Breathing Better With COPD

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This is a summary of an item on a US-based web site focusing on health tips for women.

This one suggests, with a doctor’s endorsement, how to develop breathing methods that

will – we hope! – make you more comfortable, and less stressed.

 If you breath in through your nose and out through your month, you take in more oxygen and release more carbon dioxide;

 Use stomach muscles to help you breath – expanding your diaphragm then letting it relax. Doing so is said to reduce the demand for oxygen. To teach this method, a quoted doctor has the patient lie on their back and work to lift a five-pound weight – or just a hand – to force stomach muscles to work harder. The patient is asked to inhale, trying to move the weight, then exhale through pursed lips. Be prepared to start with a lower-level weight, or less-pressing hand, if necessary.

 Exhaling through pursed lips after a heavy inhale, with or without a weight, is said to offer some benefits – probably because muscle-strengthening is a combination process, involving the added pressure from the hard intake of breath and the controlled exhaling.

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  • Posted

    No, Christine, that advice is NOT specifically for women. But that shouldn't be a reason to not post here. I'm a man, and I learn from posts on this site.
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  • Posted

    regarding pursed lip breathing, and it is a life saver by the way............As you breathe out (like blowing up a balloon) draw in your abdomin to expel more air and balloon if out as you breath in through your nose. Whenever I get into trouble, and who doesn't several time a day, I do this exercise until it is smooth and even and then I can move safely again.
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  • Posted

    yes do Christine. I swear it has saved my life lots of times when I got into panic mode. June
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  • Posted

    It's the little things that count. I have always been frightened of running out of breath when coughing, even before I was given the gift of COPD. Spending my youth watching my grandad going from pink to red to blue can do that to you (he still had his Woodbine hanging our of his mouth though). I only just realised that throwing my head back opens the airways like the recovery position. I wished I had figured this out earlier.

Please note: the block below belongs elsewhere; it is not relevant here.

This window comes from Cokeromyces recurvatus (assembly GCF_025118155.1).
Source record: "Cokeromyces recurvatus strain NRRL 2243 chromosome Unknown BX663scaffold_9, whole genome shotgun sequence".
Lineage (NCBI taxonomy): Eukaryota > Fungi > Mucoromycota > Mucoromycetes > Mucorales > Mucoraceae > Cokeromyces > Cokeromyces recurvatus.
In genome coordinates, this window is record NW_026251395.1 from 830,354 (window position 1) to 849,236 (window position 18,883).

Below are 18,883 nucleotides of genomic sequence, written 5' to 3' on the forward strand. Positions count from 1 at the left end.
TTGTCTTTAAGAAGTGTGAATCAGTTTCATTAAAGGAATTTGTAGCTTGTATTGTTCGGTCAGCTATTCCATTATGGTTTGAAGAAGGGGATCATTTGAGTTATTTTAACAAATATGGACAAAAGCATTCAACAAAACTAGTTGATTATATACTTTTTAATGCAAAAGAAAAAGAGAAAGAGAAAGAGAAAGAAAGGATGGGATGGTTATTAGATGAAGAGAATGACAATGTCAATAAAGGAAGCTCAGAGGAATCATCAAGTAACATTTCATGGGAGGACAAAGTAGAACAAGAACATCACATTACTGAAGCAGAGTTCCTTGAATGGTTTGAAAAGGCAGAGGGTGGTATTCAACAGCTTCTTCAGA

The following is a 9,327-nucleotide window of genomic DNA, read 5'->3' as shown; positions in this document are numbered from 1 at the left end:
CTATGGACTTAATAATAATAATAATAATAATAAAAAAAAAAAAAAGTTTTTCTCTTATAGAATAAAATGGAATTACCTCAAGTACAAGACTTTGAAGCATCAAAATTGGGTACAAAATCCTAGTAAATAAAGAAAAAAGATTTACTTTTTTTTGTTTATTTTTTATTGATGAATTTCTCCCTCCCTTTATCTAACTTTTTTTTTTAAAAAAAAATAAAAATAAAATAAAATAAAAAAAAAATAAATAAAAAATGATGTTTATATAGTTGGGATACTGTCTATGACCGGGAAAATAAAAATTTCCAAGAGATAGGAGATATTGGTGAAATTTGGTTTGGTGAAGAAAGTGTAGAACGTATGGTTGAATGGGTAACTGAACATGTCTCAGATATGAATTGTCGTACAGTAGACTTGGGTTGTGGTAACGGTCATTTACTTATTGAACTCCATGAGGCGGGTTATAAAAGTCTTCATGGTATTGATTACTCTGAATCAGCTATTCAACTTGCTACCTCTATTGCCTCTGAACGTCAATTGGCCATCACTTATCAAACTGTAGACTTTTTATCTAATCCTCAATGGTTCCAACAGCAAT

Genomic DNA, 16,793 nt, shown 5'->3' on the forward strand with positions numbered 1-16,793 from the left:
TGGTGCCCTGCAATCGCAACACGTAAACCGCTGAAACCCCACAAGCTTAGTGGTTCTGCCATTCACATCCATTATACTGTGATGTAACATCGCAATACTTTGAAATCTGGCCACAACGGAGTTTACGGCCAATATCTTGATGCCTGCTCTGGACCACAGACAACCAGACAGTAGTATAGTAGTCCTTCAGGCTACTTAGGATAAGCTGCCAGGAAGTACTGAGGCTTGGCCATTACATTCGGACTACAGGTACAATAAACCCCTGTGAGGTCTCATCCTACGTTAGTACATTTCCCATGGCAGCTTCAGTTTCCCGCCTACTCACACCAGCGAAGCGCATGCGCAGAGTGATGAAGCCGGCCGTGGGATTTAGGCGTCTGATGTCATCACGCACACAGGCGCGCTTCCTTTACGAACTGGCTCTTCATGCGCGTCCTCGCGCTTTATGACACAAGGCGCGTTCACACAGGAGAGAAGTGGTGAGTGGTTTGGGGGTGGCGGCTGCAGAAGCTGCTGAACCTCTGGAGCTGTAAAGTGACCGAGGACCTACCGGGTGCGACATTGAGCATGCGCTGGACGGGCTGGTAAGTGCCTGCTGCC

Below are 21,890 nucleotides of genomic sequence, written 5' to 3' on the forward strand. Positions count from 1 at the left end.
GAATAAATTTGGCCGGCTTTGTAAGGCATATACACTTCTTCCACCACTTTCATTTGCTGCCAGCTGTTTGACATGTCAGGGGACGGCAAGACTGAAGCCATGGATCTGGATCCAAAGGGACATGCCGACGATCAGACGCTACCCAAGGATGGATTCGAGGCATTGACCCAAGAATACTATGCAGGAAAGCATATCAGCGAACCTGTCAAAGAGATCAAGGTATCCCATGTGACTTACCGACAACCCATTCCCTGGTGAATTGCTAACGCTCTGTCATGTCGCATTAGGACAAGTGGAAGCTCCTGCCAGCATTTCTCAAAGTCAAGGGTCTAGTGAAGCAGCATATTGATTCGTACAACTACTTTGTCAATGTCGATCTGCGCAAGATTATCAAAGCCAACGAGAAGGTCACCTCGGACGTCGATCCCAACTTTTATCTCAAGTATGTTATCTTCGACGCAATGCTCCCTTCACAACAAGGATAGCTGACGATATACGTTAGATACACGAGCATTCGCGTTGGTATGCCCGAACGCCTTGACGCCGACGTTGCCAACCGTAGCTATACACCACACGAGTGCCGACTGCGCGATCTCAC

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  • Posted

    yes that's another little help when I get to the top of the stairs I often hold my head back so i can breath deeper. June
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  • Posted

    I was taught this in the 50's at a very progressive boarding school for sick children with asthma in Broadstairs, Kent, where I was sent to get away from the London Smog., when the accepted treatment of asthma was to keep a child wrapped up in bed with a coal fire and no medication, Thank goodness things have changed for the better...!!
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  • Posted

    I had childhood asthma and was usually sent to stay with my nan and grandad who lived in a converted train carriage. The condensation used to run down the windows, the bed was so damp it would steam, and paraffin heaters were only used to heat the front room. I was always told that it was not possible to die of asthma, which is probably the only reason I survived. How ever bad it got, I didn't have to factor in the panic effect as well!
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  • Posted

    Oh ,just what the doctor ordered hot and cold running water. Well at least you were spared the fumes from the paraffin heater in your bedroom. It's a wonder most of us survived the good old days.
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  • Posted

    I remember being about 14 years old when I got my first "inhaler" which was called a Rybarvin inhalant. You poured some liquid into the top, screwed on the nozzle and repeatedly squeezed a rubber bulb and inhaled the spray that came out. The first "inhaler" to be made in the UK. Sometimes I would fall asleep with it in my mouth (too much exertion) and it would stain my lips brown, It sort of worked, but took ages and if you had a chest infection as well, then it didn't work at all and out would come the doctor, give you an injection which promptly made you vomit and vomit! I dreaded it,,,!! Although it did clear the lungs somewhat, but was so violent. Non-happy memories..!!!! Does anyone remember them?
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  • Posted

    I seem to remember my auntie having that thing but it was 1964 when I got my first inhaler which was more or less what I have now for one of them. Glad i didn't have that horrible thing to contend with.
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  • Posted

    I seem to remember I was taking ephedrine. Googling it, gives it as an appetite suppressant or recreational drug simillar to amphetamines. I thought I was just naturally skinny and high on life!
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  • Posted

    glad they never gave me an appetite suppressant, eating is one of my greatest pleasures though I have had to cut back on it because overeating leaves me short of breath
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